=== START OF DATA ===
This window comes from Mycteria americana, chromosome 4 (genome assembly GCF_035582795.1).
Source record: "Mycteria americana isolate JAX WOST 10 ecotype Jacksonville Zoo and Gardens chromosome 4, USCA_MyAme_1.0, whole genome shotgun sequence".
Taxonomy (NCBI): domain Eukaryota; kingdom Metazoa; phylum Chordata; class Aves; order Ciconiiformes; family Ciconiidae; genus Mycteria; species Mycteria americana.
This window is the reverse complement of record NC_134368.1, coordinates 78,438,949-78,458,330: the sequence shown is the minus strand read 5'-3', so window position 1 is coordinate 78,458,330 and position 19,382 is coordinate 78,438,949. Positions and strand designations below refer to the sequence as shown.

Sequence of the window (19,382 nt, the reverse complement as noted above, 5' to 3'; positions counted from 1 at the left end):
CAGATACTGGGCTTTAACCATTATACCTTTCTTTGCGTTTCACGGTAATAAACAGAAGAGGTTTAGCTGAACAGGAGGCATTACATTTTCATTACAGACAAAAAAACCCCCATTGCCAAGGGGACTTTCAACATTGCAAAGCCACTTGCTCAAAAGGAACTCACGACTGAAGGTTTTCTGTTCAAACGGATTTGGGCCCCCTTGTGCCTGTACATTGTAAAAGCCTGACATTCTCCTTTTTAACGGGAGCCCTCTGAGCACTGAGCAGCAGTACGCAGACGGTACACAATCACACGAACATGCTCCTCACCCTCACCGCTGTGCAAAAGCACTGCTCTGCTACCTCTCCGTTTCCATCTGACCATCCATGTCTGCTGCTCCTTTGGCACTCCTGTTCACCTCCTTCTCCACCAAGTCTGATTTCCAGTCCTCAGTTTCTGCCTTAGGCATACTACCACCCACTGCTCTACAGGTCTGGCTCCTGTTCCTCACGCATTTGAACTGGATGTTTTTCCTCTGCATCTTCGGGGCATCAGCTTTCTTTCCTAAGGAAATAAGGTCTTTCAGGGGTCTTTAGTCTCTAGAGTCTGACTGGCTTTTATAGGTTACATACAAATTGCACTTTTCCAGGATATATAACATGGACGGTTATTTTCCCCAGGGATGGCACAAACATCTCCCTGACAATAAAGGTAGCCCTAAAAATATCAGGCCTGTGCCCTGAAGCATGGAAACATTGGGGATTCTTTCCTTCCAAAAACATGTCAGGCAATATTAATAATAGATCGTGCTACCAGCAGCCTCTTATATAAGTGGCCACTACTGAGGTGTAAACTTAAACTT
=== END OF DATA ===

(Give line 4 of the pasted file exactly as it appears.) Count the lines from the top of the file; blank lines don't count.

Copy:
This window is the reverse complement of record NC_134368.1, coordinates 78,438,949-78,458,330: the sequence shown is the minus strand read 5'-3', so window position 1 is coordinate 78,458,330 and position 19,382 is coordinate 78,438,949. Positions and strand designations below refer to the sequence as shown.